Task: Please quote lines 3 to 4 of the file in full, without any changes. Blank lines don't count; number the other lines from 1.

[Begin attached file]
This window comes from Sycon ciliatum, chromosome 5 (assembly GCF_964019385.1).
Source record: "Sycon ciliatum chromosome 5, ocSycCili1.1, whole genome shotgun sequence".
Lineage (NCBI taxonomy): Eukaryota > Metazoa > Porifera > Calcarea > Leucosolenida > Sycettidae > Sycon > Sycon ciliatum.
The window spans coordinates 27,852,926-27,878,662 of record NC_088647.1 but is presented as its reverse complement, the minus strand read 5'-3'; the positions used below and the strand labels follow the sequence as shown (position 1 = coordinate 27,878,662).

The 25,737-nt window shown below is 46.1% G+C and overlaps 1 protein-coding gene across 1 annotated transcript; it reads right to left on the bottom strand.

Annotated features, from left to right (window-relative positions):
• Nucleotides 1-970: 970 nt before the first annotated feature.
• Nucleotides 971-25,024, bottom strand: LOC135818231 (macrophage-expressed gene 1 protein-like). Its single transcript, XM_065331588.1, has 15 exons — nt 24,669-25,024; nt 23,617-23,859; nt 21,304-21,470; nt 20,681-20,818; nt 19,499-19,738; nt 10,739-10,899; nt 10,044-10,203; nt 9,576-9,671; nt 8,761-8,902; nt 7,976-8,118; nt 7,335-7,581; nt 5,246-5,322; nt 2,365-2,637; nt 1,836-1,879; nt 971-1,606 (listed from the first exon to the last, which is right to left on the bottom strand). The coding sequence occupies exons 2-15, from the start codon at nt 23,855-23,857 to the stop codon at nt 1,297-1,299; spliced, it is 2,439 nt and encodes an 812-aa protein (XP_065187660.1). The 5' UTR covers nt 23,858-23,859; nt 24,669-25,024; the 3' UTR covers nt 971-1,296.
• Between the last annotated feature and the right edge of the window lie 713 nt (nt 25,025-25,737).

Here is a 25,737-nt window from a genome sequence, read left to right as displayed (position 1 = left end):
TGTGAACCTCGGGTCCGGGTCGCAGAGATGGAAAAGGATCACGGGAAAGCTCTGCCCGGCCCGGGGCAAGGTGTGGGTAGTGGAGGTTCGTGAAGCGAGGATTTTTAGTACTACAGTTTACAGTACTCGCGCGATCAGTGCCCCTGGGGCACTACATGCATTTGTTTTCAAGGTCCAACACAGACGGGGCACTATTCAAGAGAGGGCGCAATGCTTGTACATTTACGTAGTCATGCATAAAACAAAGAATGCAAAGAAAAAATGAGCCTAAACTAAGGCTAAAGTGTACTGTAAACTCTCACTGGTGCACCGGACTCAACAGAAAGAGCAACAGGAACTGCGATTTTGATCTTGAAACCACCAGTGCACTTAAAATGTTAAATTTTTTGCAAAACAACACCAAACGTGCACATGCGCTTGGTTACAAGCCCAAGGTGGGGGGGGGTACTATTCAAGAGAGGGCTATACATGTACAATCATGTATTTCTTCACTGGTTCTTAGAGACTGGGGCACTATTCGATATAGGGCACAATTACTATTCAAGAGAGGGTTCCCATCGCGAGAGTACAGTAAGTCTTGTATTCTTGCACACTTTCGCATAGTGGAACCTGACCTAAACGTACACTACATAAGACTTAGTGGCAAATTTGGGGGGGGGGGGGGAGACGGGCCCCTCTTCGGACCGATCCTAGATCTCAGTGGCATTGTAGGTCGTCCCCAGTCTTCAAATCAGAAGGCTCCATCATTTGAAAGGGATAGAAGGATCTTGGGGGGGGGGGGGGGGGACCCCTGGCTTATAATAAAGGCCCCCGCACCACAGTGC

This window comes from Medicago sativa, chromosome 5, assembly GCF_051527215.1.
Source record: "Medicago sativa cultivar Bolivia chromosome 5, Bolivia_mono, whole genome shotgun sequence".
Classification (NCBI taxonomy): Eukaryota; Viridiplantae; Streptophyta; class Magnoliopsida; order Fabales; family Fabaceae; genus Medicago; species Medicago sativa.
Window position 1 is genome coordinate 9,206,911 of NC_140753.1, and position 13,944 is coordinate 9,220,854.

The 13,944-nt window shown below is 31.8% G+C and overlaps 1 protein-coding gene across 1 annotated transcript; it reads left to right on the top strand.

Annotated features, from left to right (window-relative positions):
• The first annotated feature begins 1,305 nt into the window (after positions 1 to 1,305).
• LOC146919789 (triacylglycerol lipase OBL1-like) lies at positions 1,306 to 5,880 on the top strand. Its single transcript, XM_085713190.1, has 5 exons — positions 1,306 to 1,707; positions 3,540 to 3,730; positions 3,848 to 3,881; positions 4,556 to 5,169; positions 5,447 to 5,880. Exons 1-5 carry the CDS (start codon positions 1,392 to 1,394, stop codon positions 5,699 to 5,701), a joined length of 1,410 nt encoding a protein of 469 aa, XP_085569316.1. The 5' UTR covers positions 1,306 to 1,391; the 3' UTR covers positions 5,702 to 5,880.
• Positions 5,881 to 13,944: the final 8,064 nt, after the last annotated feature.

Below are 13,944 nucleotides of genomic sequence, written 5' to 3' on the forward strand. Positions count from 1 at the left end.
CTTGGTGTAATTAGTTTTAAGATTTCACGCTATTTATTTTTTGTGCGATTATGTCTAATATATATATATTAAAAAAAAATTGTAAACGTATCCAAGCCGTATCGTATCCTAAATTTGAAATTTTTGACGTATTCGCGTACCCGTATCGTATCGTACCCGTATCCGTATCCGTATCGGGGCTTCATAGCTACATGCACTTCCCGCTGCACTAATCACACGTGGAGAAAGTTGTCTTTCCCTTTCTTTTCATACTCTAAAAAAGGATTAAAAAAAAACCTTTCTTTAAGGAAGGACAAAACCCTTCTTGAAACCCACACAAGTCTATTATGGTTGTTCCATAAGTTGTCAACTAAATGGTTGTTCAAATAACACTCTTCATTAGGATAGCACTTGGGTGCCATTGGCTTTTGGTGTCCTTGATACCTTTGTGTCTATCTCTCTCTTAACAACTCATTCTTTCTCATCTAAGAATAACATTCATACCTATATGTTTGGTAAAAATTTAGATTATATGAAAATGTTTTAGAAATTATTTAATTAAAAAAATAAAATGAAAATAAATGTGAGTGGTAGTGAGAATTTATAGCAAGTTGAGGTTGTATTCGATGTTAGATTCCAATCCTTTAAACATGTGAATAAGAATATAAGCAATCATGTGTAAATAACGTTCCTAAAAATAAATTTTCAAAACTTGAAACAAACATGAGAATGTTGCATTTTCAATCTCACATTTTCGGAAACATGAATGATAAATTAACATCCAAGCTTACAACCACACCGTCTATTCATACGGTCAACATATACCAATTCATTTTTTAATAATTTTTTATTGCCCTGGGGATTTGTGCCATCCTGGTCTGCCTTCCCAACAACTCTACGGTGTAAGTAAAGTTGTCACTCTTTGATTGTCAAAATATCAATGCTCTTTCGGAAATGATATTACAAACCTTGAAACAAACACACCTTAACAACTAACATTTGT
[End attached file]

Lineage (NCBI taxonomy): Eukaryota > Metazoa > Porifera > Calcarea > Leucosolenida > Sycettidae > Sycon > Sycon ciliatum.
The window spans coordinates 27,852,926-27,878,662 of record NC_088647.1 but is presented as its reverse complement, the minus strand read 5'-3'; the positions used below and the strand labels follow the sequence as shown (position 1 = coordinate 27,878,662).